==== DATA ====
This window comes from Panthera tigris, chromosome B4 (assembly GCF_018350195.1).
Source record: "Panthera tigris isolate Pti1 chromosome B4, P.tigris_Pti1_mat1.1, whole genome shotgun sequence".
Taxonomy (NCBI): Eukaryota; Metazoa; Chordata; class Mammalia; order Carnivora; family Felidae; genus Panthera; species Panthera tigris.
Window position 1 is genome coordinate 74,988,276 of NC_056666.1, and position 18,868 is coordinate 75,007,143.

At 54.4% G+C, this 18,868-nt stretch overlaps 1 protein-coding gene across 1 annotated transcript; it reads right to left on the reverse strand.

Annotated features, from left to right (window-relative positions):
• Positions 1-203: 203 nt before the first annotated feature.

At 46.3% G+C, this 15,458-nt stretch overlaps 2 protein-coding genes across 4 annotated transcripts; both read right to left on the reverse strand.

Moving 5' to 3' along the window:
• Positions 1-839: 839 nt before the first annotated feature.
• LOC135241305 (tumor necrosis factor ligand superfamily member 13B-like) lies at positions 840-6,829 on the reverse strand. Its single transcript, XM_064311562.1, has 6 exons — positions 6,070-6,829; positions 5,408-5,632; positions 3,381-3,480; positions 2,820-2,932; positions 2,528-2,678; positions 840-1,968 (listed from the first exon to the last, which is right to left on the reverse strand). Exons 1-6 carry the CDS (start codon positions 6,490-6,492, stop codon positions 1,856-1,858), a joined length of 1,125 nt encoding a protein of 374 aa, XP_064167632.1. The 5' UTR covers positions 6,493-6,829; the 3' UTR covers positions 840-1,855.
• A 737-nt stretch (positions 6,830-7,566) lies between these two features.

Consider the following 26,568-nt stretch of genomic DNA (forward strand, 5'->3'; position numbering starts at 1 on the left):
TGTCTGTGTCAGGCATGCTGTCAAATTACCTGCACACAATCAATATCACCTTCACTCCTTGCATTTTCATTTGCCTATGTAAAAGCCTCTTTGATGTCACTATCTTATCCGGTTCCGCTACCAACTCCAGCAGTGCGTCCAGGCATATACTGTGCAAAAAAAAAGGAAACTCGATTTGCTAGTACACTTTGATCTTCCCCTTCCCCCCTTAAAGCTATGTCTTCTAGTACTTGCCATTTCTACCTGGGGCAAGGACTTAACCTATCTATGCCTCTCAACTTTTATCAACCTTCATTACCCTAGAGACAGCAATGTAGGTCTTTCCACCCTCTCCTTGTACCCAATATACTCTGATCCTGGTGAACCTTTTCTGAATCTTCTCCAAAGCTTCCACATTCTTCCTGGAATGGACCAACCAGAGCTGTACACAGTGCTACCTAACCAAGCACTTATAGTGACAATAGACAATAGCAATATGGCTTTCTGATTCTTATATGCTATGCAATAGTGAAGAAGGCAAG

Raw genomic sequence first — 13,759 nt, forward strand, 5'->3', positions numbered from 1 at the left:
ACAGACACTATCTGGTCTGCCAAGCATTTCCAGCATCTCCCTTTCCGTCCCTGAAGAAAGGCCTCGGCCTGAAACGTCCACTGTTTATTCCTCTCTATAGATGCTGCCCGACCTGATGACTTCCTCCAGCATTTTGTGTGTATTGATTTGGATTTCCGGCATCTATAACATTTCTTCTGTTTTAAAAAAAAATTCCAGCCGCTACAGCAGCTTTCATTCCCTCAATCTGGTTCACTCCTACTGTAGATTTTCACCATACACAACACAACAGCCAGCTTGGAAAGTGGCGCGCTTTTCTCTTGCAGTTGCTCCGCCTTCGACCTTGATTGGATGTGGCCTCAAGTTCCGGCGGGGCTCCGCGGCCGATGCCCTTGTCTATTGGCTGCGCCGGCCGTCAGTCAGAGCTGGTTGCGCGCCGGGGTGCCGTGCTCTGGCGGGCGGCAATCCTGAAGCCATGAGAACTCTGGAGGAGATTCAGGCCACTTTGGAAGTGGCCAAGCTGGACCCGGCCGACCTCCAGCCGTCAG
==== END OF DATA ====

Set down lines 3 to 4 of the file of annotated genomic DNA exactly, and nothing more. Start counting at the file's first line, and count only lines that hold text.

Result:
Taxonomy (NCBI): Eukaryota; Metazoa; Chordata; class Mammalia; order Carnivora; family Felidae; genus Panthera; species Panthera tigris.
Window position 1 is genome coordinate 74,988,276 of NC_056666.1, and position 18,868 is coordinate 75,007,143.